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Case Letter

PLACK syndrome associated with alopecia areata and a novel homozygous base pair insertion in exon 18 of CAST gene

Department of Dermatology, Government Medical College, Kozhikode, Kerala, India
Corresponding author: Dr. Anza Khader, Department of Dermatology, Government Medical College, Kozhikode, Kerala, India
This is an open-access article distributed under the terms of the Creative Commons Attribution-Non Commercial-Share Alike 4.0 License, which allows others to remix, transform, and build upon the work non-commercially, as long as the author is credited and the new creations are licensed under the identical terms.

How to cite this article: Vidya AS, Khader A, Devi K, Archana GA, Reeshma J, Reshma NJ. Dermoscopy of topical steroid-dependent or damaged face: A cross-sectional study. Indian J Dermatol Venereol Leprol doi: 10.25259/IJDVL_1138_2021

Dear Editor,

Peeling skin syndromes (PSS) are rare autosomal recessive genodermatoses characterized by superficial painless shedding of stratum corneum. 1,2 Traupe classified PSS into Type A and B in which the former presents without skin blistering and the latter is a form of exfoliative ichthyosis. 3 Lin et al in 2015 first reported four cases with generalized peeling, leukonychia, acral punctate keratoses, cheilitis, knuckle pads and proposed an acronym PLACK syndrome. 2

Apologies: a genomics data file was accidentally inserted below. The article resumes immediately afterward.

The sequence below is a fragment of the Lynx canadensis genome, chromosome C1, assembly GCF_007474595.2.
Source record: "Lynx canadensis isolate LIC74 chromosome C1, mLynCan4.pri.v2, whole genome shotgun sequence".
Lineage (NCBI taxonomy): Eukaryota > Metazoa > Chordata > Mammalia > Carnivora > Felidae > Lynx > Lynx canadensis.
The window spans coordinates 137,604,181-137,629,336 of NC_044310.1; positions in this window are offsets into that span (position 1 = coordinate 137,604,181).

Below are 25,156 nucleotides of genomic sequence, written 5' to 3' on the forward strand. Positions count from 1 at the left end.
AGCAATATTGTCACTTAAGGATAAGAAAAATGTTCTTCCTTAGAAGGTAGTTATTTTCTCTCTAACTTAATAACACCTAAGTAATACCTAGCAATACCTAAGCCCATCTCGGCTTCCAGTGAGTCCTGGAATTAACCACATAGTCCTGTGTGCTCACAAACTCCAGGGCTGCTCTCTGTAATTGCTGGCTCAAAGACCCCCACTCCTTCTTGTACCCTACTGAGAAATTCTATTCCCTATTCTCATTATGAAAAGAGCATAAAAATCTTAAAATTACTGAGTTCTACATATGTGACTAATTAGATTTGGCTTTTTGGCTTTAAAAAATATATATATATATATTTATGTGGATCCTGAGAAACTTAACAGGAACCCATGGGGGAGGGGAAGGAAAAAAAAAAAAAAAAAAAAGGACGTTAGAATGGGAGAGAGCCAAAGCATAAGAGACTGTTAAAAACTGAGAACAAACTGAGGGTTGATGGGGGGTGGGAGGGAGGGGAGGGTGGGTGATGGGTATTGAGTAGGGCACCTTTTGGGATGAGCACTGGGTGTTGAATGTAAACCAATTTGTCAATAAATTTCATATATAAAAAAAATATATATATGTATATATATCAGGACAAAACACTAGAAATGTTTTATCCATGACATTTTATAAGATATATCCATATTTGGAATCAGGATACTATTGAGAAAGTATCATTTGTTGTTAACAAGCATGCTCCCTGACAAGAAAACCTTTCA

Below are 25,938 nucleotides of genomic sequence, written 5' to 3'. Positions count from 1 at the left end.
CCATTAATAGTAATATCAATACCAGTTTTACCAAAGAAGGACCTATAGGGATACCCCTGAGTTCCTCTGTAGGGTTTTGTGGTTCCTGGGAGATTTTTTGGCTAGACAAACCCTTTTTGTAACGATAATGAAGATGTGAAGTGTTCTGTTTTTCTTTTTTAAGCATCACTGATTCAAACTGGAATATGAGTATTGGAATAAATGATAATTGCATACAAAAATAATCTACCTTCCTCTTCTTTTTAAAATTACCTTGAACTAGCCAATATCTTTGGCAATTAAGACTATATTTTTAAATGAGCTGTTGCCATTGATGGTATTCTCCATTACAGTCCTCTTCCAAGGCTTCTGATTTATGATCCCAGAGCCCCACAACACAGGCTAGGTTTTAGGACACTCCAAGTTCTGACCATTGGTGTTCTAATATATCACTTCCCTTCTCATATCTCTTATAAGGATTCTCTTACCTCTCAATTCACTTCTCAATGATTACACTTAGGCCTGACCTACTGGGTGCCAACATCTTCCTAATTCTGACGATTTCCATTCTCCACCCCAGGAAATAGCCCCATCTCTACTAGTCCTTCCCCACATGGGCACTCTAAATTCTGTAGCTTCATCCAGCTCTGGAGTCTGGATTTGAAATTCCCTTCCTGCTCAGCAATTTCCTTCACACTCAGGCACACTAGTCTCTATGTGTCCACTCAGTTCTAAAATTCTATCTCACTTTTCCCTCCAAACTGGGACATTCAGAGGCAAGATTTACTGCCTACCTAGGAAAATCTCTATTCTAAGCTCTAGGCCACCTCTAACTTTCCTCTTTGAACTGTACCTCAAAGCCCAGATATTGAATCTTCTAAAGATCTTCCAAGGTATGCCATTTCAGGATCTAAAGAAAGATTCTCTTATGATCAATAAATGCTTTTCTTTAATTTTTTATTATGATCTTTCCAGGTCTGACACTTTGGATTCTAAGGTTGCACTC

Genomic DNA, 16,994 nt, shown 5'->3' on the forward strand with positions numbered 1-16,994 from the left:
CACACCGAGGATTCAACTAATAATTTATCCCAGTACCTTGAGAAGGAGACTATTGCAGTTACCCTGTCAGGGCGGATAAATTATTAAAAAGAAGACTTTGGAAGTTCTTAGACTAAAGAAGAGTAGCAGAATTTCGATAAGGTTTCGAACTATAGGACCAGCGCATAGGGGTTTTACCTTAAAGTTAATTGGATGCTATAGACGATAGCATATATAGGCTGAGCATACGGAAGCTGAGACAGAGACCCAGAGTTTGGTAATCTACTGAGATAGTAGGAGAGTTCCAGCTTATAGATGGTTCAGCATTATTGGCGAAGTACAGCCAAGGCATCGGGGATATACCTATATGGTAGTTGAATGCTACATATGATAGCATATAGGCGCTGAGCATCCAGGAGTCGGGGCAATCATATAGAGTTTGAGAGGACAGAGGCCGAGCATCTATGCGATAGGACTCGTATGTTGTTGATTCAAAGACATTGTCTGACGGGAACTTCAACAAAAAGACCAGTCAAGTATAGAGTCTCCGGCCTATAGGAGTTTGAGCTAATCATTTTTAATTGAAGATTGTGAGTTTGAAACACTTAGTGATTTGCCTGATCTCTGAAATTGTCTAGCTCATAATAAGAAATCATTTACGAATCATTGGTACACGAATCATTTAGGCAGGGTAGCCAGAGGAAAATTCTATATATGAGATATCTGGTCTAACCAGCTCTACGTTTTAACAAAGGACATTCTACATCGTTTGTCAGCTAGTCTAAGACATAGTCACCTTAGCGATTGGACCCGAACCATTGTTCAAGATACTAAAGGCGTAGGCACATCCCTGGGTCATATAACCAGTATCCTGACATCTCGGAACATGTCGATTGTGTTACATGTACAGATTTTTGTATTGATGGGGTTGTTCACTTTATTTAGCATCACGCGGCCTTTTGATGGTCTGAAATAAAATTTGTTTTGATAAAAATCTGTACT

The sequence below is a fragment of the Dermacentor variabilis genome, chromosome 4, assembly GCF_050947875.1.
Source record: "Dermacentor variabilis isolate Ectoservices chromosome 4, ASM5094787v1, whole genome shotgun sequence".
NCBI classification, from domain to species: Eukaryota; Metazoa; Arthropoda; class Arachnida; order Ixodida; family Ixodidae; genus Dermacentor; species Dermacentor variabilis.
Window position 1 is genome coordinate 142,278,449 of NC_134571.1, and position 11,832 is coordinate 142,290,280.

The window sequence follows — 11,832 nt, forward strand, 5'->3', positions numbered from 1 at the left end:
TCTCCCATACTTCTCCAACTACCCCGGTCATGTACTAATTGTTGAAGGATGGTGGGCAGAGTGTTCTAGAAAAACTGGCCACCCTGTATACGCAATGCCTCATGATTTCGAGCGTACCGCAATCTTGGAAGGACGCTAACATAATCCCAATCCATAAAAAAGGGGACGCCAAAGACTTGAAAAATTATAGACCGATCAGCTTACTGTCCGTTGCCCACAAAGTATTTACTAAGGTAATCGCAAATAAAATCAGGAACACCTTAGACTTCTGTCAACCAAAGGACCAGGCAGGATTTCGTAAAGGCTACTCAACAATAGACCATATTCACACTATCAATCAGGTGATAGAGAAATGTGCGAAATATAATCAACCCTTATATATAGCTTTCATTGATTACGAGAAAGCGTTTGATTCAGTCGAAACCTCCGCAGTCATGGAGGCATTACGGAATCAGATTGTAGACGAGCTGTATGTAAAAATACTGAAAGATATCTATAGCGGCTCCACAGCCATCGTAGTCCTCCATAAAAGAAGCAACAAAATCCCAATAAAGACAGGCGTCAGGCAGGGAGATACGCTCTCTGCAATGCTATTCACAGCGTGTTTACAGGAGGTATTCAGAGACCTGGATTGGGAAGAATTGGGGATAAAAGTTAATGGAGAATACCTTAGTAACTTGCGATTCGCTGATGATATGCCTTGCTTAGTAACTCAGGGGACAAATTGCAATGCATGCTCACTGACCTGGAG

An 11-year-old boy born to nonconsanguinous parents presented with a history of recurrent bullae and peeling of skin subsiding with hyperpigmentation since 3 months of age. Peeling of skin with or without bullae developed spontaneously or following trauma. It was generalized till 7 years of age and later remained confined to extremities. The child also had recurrent episodes of patchy hair loss in the scalp. The child had no significant systemic illnesses. There was no history of similar lesions in the family.

Clinical examination revealed generalized xerosis, peeling of skin over dorsae of hands and feet, forearm, elbows, knees and lower legs, punctate palmoplantar keratoderma, hyperkeratotic papules over knuckles and dorsae of feet and multiple hyperkeratotic follicular papules over both lower limbs. Though all nails showed proximal leukonychia and distal onycholysis, partial nail dystrophy was seen only on toe nails [Figures 1a, 1b, 1c and 1d]. A single patch of non scarring alopecia over the vertex of scalp was noted and the dermoscopy of this patch revealed yellow dots, black dots, short vellus hair and exclamation mark sign [Figures 2a and 2b].

Skin biopsy from peeled area showed subcorneal blister and from the hyperkeratotic papule showed hyperkeratosis and acanthosis [Figures 3a and 3b].

Figure 1a: Peeling of skin over the extensor aspect of left leg
Figure 1b: Hyperkeratotic papules over knuckles and proximal leukonychia
Figure 1c: Angular cheilitis
Figure 1d: Multiple hyperkeratotic follicular papules overthe right knee joint
Figure 2a: A patchy area of hair loss over the vertex of scalp
Figure 2b: Scalp dermoscopy showing yellow dots, black dots, short vellus hairs and exclamation mark sign (Dino-Lite premier AM4113T, 200X, polarized)
Figure 3a: Skin biopsy from peeled area showing subcorneal separation with neutrophils, acanthosis and perivascular neutrophilic infiltrate (H&E, 400x)
Figure 3b: Skin biopsy from hyperkeratotic papule showing hyperkeratosis, irregular acanthosis, perifollicular and perivascular neutrophilic infiltration (H&E, 400x)

Genomic DNA was isolated from the patient’s blood sample (Qiagen). The specific exon regions from CAST gene were PCR amplified and sequenced using Sanger sequencer (ABI 3500, Thermo Scientific). The chromatogram was analysed for variants but all the previously reported mutations were absent in our patient.